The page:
Home Read Albums Of The Week: Cowboy Junkies | Such Ferocious Beauty

Albums Of The Week: Cowboy Junkies | Such Ferocious Beauty

Heading toward their 40th birthday, the eternally underappreciated art-roots outfit ponder aging, mortality & loss with their latest strikingly beautiful, darkly potent LP.


THE EDITED PRESS RELEASE:Such Ferocious Beauty is both vintage Cowboy Junkies and another new sonic dimension from the lo-fi Canadian band comprised of family. A tangle of sonic textures, Beauty is a rumination on aging, losing parents, facing mortality and creating space for one’s life in the midst of the ruin that comes from merely living.

“Mike has never shied away from the darker, harder and sometimes uglier realities of our human condition,” Margo Timmins explains of the band’s singular focus, “nor has he shied from its beauty. Thankfully, with one comes the other.” Written in the early days of 2021 with Covid still raging, democracy burning, and the Timmins family dealing with their dad’s increasing dementia, Michael says, “It was a time of great existential dread when many of the pillars that many of us had been leaning on, for our entire lives, seemed to be crumbling. I was struck by how easy and quickly things can fall apart, if not properly respected.”

For Such Ferocious Beauty, Michael stresses that he and Margo spent more time working through the songs, letting her interpretations really settle before taking them into the studio. And once in the studio, he worked with the rest of the band to create even more dynamic tracks than usual. “This is a different kind of recording; there’s a denseness to it. In many ways the music, the choice of certain structures, the tones used become as important in communicating the albums themes as do the lyrics.” “The songs are expressions of Mike’s soul,” says Margo, “but once written, once he gives them to me, to the band, and eventually the audience, there is no right or wrong interpretation.”

Photo by Heather Pollock.

Hard to Build. Easy to Break, the first radio single from the album, reflects on appreciating what we have. “These days there seems to be this pull towards destruction,” explains Michael. “I’m more interested in the effort it takes to create something or the experience of seeing something evolve. On the flip-side of that is how easy it is to utterly smash and destroy whatever is at hand. The line ‘Tend the flame that lit your way / stop worshiping the ash,’ kind of sums it all up for me.”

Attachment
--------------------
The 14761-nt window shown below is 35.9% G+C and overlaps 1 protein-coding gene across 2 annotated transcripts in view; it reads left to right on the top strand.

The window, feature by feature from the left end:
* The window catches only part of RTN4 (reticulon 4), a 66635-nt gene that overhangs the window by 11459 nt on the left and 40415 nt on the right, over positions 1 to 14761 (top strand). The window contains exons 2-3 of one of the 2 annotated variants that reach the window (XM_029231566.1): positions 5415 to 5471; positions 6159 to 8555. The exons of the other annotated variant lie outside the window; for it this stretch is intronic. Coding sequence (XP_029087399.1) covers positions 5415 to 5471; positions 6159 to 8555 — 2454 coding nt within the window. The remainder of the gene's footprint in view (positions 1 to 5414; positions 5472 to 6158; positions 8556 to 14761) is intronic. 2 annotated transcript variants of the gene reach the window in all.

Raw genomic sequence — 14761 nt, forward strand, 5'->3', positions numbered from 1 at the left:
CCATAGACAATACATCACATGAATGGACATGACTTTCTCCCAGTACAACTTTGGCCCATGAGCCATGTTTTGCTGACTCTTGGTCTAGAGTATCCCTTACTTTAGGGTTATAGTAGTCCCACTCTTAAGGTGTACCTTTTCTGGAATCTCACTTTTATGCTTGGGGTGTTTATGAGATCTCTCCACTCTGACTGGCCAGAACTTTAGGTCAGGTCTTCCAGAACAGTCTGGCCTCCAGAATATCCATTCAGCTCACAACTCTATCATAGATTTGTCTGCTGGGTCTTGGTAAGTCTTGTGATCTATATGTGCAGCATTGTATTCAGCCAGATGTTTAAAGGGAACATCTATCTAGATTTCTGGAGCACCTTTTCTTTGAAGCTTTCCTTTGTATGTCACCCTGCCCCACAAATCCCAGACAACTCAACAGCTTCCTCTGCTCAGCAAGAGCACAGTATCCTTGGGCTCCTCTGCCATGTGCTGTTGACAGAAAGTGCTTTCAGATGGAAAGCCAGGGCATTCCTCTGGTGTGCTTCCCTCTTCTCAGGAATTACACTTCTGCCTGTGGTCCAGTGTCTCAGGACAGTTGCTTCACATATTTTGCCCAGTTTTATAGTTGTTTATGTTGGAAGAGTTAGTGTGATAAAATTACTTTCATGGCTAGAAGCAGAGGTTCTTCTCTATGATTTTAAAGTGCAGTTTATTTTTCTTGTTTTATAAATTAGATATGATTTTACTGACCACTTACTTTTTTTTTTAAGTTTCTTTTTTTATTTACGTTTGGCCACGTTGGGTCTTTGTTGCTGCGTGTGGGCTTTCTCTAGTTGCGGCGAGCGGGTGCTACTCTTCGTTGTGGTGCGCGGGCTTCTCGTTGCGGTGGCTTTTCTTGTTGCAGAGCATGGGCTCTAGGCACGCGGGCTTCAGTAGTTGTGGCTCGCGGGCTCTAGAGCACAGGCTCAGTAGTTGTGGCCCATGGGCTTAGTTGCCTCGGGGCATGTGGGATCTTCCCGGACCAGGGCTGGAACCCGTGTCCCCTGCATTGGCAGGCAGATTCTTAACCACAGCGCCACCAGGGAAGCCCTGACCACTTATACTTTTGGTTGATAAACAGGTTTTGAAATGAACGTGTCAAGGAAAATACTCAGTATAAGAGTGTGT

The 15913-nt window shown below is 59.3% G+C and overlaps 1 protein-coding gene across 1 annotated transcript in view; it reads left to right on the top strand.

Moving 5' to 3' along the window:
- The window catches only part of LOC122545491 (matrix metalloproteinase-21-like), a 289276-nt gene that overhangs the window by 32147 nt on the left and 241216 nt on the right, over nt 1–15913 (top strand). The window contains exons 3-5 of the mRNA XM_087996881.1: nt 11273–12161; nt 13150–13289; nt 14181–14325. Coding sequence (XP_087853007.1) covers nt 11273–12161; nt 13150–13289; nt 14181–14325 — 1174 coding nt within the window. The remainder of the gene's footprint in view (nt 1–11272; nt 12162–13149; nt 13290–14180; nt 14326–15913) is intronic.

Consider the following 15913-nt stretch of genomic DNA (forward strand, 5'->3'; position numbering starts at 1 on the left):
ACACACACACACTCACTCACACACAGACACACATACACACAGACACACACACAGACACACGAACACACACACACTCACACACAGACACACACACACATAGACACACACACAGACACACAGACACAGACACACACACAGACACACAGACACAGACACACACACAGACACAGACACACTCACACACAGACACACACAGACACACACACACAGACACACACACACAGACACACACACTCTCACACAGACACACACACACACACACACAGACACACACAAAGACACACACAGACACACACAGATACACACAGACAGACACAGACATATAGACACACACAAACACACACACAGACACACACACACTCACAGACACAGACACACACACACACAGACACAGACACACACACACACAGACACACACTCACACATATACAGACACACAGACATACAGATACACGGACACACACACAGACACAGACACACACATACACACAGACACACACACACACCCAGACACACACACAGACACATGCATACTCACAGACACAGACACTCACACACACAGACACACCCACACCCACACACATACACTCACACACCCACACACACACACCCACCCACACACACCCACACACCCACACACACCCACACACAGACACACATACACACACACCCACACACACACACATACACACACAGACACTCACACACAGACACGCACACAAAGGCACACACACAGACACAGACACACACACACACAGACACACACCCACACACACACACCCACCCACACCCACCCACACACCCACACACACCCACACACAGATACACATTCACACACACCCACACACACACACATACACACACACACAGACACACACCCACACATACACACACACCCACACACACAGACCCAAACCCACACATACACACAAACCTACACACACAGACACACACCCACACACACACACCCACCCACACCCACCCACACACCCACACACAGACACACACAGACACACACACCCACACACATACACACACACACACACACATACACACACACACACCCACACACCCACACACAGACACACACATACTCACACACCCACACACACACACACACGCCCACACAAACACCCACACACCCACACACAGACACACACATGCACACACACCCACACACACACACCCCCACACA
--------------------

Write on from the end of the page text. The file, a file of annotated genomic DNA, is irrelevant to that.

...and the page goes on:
An alternative country and folk rock band formed in Toronto in 1985 by Alan Anton (bassist), Michael (songwriter, guitarist), Peter Timmins (drummer) and Margo (vocalist). The band gained wide recognition with their second studio album The Trinity Session (1988), recorded in 1987 at Toronto’s Church of the Holy Trinity. Their sound — captured using an ambisonic microphone — and their mix of blues, country, folk, rock and jazz earned them both critical attention and a strong fan base.

The band have sparkled over the course of 26 albums. “I’ve known Alan longer than I’ve known Pete,” says Michael. “We were friends before Pete was born.” Unlike most long-lasting groups, Cowboy Junkies have never had a breakup or taken a sanity-saving hiatus. There’s an appreciation of each other that keeps them working. “It’s that intimacy and understanding of what each one of us brings to the table,” says Michael.

For nearly 40 years, Cowboy Junkies have remained true to their unique artistic vision and to the introspective, quiet intensity that is their signature, creating a critically acclaimed body of original work that has endeared them to an audience unwavering in its loyalty. Albums like The Caution Horses (1990), Black Eyed Man (1992), Pale Sun, Crescent Moon (1993), Lay It Down (1996) and more recently, Open (2001), One Soul Now (2004), Early 21st Century Blues (2005) and At the End of Paths Taken (2007) chronicle a creative journey reflecting the independent road the band have elected to travel.”

Watch my 2022 interview with Michael Timmins HERE.


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